Political pundit and radio show host Leslie Marshall talks with Opportunist’s Managing Editor Leslie Stone about her career, what she believes are the most important issues facing America today and what she would ask the presidential candidates.
Leslie Marshall has been a fixture of talk radio for more than a quarter of a century. She has achieved several firsts during her career, including becoming the youngest woman to be syndicated nationally in talk radio and the first woman syndicated to discuss politics. She is a Fox News Contributor seen regularly on “The O’Reilly Factor,” “Hannity,” “The Kelly File,” “America’s Newsroom” and “The Real Story with Gretchen Carlson.” She is also seen on Fox Business Channel on “Varney & Co” and “The Intelligence Report with Trish Regan.” She hosts “The Leslie Marshall Show,” a nationally syndicated radio program, also heard worldwide on iHeartRadio, TuneIn, Progressive Voices, The American Armed Forces Radio Network and via podcasts on Spreaker. She is a blog columnist for The Huffington Post and formerly for U.S. News & World Report. Marshall has been voted one of the Hottest Liberal Political Talkers by The Washington Times and one of the Most Influential Women by The Magazine. She’s a sought after speaker, having spoken at the U.S. Embassy in Dublin, as the Teamsters keynote speaker, at Libertyfest and for numerous universities, including Northeastern, her alma mater. Marshall has lent her talents to the big screen as well. She costars in the feature film “The App,” in the role of Becky, a talk host. Originally from Boston, Marshall makes her home in Los Angeles with her husband and two children.
Opportunist: Leslie, did you realize you were breaking new ground when you became the youngest person ever to be nationally syndicated on radio and the first woman to host an issues oriented program?
Leslie Marshall: No, because there were other women on radio. Although, they were typically giving advice and certainly weren’t doing a political talk show.
Opportunist: How did you get into media and what led you to radio?
Leslie Marshall: When I was a kid growing up in Boston, I would watch TV with my parents and I thought it would be cool to host a talk show like Phil Donahue or Sally Jessy Raphael someday. I graduated with degrees in broadcast journalism and speech communication but it was hard to get a job then because everybody wanted to be in that business. The only job you could get in TV was glorified secretary. I learned that radio was less competitive.
I started out back in the late-80s when talk radio was hosted by middle aged white guys and the audience was middle aged white guys. You don’t get hired as a talk show host when you’re a 20-something. I got a job at a talk station in Miami that allowed me to do the news and got a lucky break when the host got sick and they asked me to sit in. They gave me a show on the weekends, which turned into full time. I was doing on radio what I’d seen Phil Donahue, Sally Jessy Raphael and Larry King do on TV. By 1992 I was hired by a man named Michael Castello in New York, who liked me and the fact that I wasn’t a conservative middle aged white guy. [Laughs] When Tom Snyder was going to CNBC TV, I was hired to replace him. I was very lucky because, thanks to him, I had over 100 affiliates when I started out.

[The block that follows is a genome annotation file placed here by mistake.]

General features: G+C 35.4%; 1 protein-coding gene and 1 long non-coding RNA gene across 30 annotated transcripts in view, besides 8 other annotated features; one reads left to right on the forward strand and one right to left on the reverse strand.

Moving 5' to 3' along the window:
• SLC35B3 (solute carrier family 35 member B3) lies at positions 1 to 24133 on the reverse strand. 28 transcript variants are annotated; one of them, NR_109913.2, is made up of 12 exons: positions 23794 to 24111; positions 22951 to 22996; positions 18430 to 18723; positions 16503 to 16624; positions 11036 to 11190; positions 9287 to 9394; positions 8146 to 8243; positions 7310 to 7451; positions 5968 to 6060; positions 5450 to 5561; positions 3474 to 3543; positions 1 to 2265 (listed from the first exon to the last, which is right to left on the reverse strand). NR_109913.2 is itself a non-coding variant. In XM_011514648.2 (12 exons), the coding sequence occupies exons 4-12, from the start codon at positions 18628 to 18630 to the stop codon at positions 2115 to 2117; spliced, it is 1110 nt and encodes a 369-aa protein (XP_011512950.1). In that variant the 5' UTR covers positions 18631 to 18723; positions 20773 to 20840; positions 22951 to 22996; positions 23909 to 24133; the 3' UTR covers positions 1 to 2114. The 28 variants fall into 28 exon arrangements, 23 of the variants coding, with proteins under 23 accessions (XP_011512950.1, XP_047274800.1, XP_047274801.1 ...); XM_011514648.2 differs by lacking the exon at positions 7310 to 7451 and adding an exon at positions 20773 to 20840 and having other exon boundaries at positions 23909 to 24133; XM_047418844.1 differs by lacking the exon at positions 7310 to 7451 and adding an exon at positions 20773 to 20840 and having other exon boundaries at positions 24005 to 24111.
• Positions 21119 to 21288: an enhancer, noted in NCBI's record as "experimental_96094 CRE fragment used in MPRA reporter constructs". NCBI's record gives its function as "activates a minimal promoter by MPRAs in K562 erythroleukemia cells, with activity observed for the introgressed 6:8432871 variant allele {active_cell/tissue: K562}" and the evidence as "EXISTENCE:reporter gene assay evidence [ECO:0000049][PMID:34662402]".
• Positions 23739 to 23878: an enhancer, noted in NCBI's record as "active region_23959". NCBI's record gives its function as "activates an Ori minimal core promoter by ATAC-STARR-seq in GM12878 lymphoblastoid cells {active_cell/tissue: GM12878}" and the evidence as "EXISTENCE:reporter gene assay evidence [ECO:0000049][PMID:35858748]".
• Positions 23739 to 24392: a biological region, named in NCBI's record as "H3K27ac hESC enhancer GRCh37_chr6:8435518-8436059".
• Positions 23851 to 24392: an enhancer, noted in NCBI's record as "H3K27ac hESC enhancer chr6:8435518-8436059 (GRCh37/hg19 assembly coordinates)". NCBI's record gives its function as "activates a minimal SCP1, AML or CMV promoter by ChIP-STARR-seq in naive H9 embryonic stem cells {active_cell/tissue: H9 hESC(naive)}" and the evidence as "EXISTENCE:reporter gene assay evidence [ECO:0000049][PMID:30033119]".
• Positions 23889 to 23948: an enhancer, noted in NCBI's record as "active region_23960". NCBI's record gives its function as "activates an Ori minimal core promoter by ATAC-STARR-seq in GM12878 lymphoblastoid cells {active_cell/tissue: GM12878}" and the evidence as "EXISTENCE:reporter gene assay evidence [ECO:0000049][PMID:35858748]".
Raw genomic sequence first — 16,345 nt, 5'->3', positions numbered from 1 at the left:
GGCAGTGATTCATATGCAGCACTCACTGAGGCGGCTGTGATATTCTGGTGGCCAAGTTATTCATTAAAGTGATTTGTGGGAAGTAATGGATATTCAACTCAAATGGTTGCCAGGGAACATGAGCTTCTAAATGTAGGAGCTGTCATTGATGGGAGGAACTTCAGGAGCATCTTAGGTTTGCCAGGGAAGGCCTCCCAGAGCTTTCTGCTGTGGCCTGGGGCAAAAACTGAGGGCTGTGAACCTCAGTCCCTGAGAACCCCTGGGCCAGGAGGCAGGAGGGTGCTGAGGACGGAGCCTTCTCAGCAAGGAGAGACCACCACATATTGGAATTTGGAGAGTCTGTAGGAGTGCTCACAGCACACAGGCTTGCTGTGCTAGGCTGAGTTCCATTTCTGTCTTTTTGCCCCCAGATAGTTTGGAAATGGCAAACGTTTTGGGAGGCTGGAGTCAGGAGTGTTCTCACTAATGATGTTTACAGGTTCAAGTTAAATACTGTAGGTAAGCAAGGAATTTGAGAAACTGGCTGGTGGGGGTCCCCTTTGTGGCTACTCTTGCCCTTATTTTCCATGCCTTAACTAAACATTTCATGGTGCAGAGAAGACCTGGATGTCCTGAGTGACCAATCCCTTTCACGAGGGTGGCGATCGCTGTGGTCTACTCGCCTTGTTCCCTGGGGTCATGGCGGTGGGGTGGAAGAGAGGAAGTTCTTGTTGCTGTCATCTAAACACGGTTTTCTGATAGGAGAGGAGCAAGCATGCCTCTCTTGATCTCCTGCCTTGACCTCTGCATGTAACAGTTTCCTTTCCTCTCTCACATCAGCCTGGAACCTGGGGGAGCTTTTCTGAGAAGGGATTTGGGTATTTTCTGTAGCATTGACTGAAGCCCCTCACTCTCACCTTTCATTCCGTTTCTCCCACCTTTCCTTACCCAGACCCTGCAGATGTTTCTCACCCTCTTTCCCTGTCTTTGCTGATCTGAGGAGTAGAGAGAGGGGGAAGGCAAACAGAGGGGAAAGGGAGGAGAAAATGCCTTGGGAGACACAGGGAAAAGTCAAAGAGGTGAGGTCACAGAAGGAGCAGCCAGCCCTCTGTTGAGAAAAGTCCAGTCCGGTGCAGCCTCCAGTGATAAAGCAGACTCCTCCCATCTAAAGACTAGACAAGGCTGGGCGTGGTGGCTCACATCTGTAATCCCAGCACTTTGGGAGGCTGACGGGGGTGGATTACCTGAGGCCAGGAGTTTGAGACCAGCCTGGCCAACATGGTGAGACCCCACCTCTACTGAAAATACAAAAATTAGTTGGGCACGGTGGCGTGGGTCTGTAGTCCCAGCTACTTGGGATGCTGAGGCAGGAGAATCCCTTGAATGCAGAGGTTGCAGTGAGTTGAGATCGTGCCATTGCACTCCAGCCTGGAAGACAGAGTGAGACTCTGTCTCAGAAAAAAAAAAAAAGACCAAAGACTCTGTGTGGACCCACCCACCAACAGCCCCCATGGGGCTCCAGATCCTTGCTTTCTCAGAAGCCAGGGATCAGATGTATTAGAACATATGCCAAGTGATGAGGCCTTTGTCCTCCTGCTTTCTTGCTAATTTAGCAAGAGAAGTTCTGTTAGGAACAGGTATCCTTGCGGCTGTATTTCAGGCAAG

Opportunist: Was it ever challenging for you to break into the so-called boy’s club?
Leslie Marshall: Oh God, yes! One time a program director in Norfolk, Va., told me, ‘Little lady, why don’t you just get married and pump out some babies?’ Several years later I was on a competitor’s station that got higher ratings. As they say, success is the best revenge. [Laughs] I’ve also been told, ‘We already have one of those’—as in a woman—and another time I was told ‘You’re like a triple minority. I don’t need to hire a Jew, a liberal and a woman because you’re all three rolled into one.’
I can count on one hand how many females are syndicated in the U.S. right now. I’ve had to be better, try harder and do better. There was definitely a different set of rules. If my ratings held still or didn’t go up as high as they should have, I definitely had more risk of being terminated or reprimanded than many of my male counterparts.
Opportunist: Who is the most inspiring individual you met along the way?
Leslie Marshall: There are so many. I’ve been blessed to have worked with and met many wonderful people. Bill Clinton is one, by far, because he has done so much in his life. I don’t think most people are even aware of everything he is directly or indirectly responsible for in this country. Another would be the late John Ritter. He was set to be interviewed by a host who got sick. So here I was this 20-something getting to talk to this movie star. I called him Mr. Ritter and apologized in advance if the interview sucked. [Laughs] He was so kind, told me to please call him John and said, ‘I’ve done it a million times before; just follow my lead.’ He helped me to not feel nervous.
I met Larry King at a Passover dinner in Miami. He gave me the great advice ‘always be true to yourself.’ Years later, Larry had me on his show on CNN. It’s so nice when people, even though they’re big names, help you when they were at the top or nearing the top and don’t get so full of themselves that they forget the kid they helped. There are also people throughout my life, including congressional members and senators such as Chuck Schumer and Bernie Sanders, who are just remarkable and don’t act untouchable and believe in what they’re doing as legislators.
Opportunist: What’s it like to be the lone progressive liberal when you appear as a contributor on Fox?
Leslie Marshall: I’m not the only one; however, when I’m on I obviously debate a conservative. It’s my job. It’s not any different than if I were on any other network except in the sense that Roger Ailes is my boss but he cares about me as a person. I don’t know if all networks operate like a family. Just because people disagree on air doesn’t mean they dislike each other. I liken it to a defense attorney and a prosecutor who argue like crazy in court and go out for a beer after. I’ve always been treated with the utmost kindness and respect. In order for Fox to be fair and balanced, they have to present both opinions. That’s why they have political debate panels on the shows. I like the fact that I’m getting to state my opinion and share my ideology.
Opportunist: As someone who is well-versed in politics and current events, what do you believe are the most important issues facing America today?
Leslie Marshall: Economic issues are still important to people. We have not fully recovered from the recession. There is still a huge disparity in wages, and income inequality is a bipartisan issue. Minimum wage is not enough to live on. Unemployment is lower; however, there are still those who don’t have a job back or who aren’t getting the benefits or the salary they need.